Casey Fleming Nov. 5, 2016
A couple of news outlets this week picked up a report that concluded that Fannie Mae and Freddie Mac would be broke by 2018. Say what? Since we are having the best year in the mortgage business since 2007, and Fannie / Freddie (“the agencies”) make 90% or so of the loans in the U.S. today, how could they be going broke?
In early 2014 I wrote an article explaining that despite lots of hand-wringing and finger-pointing and calls for small-government advocates to privatize the agencies, nothing seemed to be getting done in Congress. It turns out that the agencies are extremely profitable, and that the profits are being plowed back in to the general fund. The excess profits made by the agencies don’t feel like a tax to anyone, so no one really complains. Since they are government-owned everyone wants to gain political points by calling for their dissolution, but no politician really wants get rid of a source of income worth tens of billions of dollars a year that can’t be called a tax.
Then earlier this year I published an article that a new proposal – A More Promising Road to GSE Reform) – had been floated that made tremendous sense and was being taken seriously in Congress. Well, as seriously as Congress can get when they don’t want to actually do anything unless only one party gets credit and the other party appears evil.
But this Thursday Joe Light, writing for Bloomberg News, wrote “In fact, there’s almost no way around it. On Jan. 1, 2018, the two government-sponsored enterprises will officially run out of capital under the current terms of their bailout.“ Huh? How can two entities earning billions of dollars per year in profits go broke?
At issue is that the “terms of the bailout” call for the U.S. to no longer guarantee to keep the agencies afloat in the event of a downturn. The agencies would therefore need to have a large capital reserve to withstand the downturn. (How much they would need is determined by a “stress test.”) But Congress isn’t letting them keep their profits, despite that fact that the original bailout of $187.5 billion has been repaid in spades – $251 billion so far according to the article.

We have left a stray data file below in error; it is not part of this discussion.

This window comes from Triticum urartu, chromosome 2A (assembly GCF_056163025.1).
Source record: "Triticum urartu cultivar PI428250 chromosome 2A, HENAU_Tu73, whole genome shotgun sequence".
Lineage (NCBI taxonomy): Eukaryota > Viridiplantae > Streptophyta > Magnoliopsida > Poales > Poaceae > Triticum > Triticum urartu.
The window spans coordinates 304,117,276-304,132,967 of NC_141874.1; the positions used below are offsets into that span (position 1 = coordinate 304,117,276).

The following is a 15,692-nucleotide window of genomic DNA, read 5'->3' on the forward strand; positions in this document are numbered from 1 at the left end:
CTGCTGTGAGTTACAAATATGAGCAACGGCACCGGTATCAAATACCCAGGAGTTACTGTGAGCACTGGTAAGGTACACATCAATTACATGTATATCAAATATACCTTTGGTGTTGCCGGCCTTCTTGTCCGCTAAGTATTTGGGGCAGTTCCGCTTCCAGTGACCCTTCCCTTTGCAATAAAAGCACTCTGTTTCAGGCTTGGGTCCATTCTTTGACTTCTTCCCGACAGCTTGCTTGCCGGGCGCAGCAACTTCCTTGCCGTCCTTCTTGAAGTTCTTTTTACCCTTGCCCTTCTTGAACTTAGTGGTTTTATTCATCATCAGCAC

Do you see the picture? These two highly-profitable companies will be technically “broke” by January 1, 2018, because they will not have enough capital reserves to withstand a stress test, because the government will not stop taking it’s profits and thus give up this source of funds that few people really know exist…
The headline you are likely to see on this issue will have something to do with the agencies going broke. (One headline – “Fannie, Freddie will run out of money by Jan. 1, 2018.”) If you see this, ignore the headline and read the story – there is much more to it.
Why is this important? Mortgage-backed securities (bonds) backed by loans made by the agencies are sold off to investors, who are willing to take a lower yield in large part because of the history and efficacy of the agencies, and because the federal government effectively guarantees that they will be paid back in the event of a broad economic collapse. When investors accept a lower yield, you end up with a lower interest rate. That’s why it matters.
There is a long way to go, and as I’ve written before nothing will happen before the election in November for sure. But next year Congress will have to deal with this issue, or it is possible the agencies – and your super-low interest rates – could be gone forever.
Mr. Light’s article in Bloomberg News can be found here.
Casey Fleming, Author of The Loan Guide: How to Get the Best Possible Mortgage
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Casey Fleming has worked in the mortgage industry since 1979 as an appraiser and a mortgage advisor. He has built two companies, and mentored and coached loan originators and branch owners. He has taught classes to loan originators and consumers, spoken at industry events, and moderated industry panels with some of the industry’s top experts. He is the author of The Loan Guide: How to Get the Best Possible Mortgage, and is currently working on expanding The Loan Guide series.